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Hollywood

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Download links and information about Hollywood by The Puppini Sisters. This album was released in 2011 and it belongs to Jazz, Pop genres. It contains 12 tracks with total duration of 40:29 minutes.

Artist: The Puppini Sisters
Release date: 2011
Genre: Jazz, Pop
Tracks: 12
Duration: 40:29
Buy on iTunes $4.99
Buy on Amazon $8.99
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Tracks

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No. Title Length
1. Hollywood 3:02
2. Diamonds Are a Girl's Best Friends 3:01
3. I Got Rhythm 4:00
4. Moi Je Joue 3:21
5. True Love 3:21
6. Good Morning 2:21
7. Get Happy 3:38
8. Moon River 3:54
9. I Feel Pretty 3:29
10. September Song 3:02
11. Parle Plus Bas 4:22
12. Grace Kelly 2:58

Details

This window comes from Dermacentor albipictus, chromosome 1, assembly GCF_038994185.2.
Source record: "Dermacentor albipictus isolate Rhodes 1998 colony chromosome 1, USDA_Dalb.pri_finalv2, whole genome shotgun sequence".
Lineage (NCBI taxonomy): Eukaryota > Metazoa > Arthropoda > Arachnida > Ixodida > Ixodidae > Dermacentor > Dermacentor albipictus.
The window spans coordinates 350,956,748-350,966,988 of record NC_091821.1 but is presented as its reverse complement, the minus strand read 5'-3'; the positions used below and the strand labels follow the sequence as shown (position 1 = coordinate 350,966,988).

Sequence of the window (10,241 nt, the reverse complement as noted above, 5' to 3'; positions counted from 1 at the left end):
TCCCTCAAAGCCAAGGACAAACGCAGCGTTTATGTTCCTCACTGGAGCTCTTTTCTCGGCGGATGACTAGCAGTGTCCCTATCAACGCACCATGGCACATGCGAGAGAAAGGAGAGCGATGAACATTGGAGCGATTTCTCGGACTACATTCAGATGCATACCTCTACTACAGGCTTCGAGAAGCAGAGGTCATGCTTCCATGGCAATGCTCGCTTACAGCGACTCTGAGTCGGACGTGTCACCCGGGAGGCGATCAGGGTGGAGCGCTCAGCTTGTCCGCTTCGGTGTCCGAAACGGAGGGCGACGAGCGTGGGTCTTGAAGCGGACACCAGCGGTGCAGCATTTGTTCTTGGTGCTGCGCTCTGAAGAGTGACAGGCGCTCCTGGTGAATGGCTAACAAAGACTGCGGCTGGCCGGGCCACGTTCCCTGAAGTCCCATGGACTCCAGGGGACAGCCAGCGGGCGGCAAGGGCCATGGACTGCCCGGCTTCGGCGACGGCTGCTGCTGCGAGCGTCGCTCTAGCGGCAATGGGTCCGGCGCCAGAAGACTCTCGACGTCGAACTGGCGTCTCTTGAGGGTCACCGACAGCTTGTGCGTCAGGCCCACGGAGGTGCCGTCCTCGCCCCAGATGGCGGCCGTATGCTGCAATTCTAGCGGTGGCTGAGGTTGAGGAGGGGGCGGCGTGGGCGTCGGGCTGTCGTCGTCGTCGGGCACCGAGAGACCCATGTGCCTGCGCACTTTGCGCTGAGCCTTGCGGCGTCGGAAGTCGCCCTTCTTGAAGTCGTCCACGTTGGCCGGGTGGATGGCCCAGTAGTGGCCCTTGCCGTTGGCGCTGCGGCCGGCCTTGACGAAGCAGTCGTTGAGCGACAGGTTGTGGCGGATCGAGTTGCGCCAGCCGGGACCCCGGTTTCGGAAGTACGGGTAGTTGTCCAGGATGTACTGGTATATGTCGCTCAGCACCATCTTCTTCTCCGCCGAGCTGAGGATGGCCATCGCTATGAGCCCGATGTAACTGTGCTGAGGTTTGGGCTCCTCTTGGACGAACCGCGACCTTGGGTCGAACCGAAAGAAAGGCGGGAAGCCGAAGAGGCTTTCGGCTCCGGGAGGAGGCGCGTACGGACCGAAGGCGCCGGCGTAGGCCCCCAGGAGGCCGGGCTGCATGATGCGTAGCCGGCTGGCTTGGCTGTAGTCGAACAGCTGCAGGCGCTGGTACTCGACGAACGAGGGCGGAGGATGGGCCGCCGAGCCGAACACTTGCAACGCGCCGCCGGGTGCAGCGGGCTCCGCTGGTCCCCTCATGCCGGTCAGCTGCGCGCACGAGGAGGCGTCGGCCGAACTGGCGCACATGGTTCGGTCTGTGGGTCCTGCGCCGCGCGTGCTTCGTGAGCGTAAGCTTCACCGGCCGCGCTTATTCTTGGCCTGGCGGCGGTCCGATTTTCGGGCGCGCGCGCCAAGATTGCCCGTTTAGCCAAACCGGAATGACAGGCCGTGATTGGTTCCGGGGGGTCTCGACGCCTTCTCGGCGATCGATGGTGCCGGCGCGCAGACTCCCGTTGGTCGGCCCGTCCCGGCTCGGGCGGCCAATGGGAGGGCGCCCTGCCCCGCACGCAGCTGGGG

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Described as "the Andrews Sisters on acid," Anglo-Italian vocal trio the Puppini Sisters' sound and style are so steeped in the golden era of the silver screen that it's surprising it's taken this long for the concept of their fourth album, Hollywood, to materialize. An affectionate homage to the glamorous film stars of the '40s and '50s, its selection of show-stopping numbers from various classic musicals may be fairly predictable, but luckily, their new arrangements allow the retro-burlesque revivalists to make their own mark on the proceedings. Judy Garland's signature number, "Get Happy," is transformed into a toe-tapping folksy hoedown, with its plucked banjo riffs, jaunty violins, and lolloping percussion; West Side Story's "I Feel Pretty" is turned into a charming Gallic waltz; while Breakfast at Tiffany's "Moon River" is given an inventively haunting makeover, with an eerie theremin accompanying its sweeping strings and hushed ghostly harmonies. Elsewhere, the group members showcase their bilingual skills on Brigitte Bardot's playful tongue-twister "Moi Je Joue" and the French version of The Godfather's "Speak Softly Love" ("Parle Plus Bas"), channel the spirit of Marilyn Monroe on a stylish rendition of Gentlemen Prefer Blondes' "Diamonds Are a Girl's Best Friend," and provide just the right amount of sassiness for the infectious swing of Girl Crazy's "I Got Rhythm." There are a few curve balls, such as the title track (the album's sole original composition), which could easily be mistaken for an old-fashioned jazz-hands number with its triumphant brass section and rumbling double bass, while Mika's "Grace Kelly" — neatly fitting in with the cinematic theme — is a clever more contemporary addition that best showcases their three-part doo wop harmonies. The problems with such obvious pastiches is that it's sometimes hard to see why fans of these vintage show tunes wouldn't just seek out the originals instead. But by giving them a subtle twist, the Puppini Sisters have created an intriguing and inventive tribute that stands on its own merit. ~ Jon O'Brien, Rovi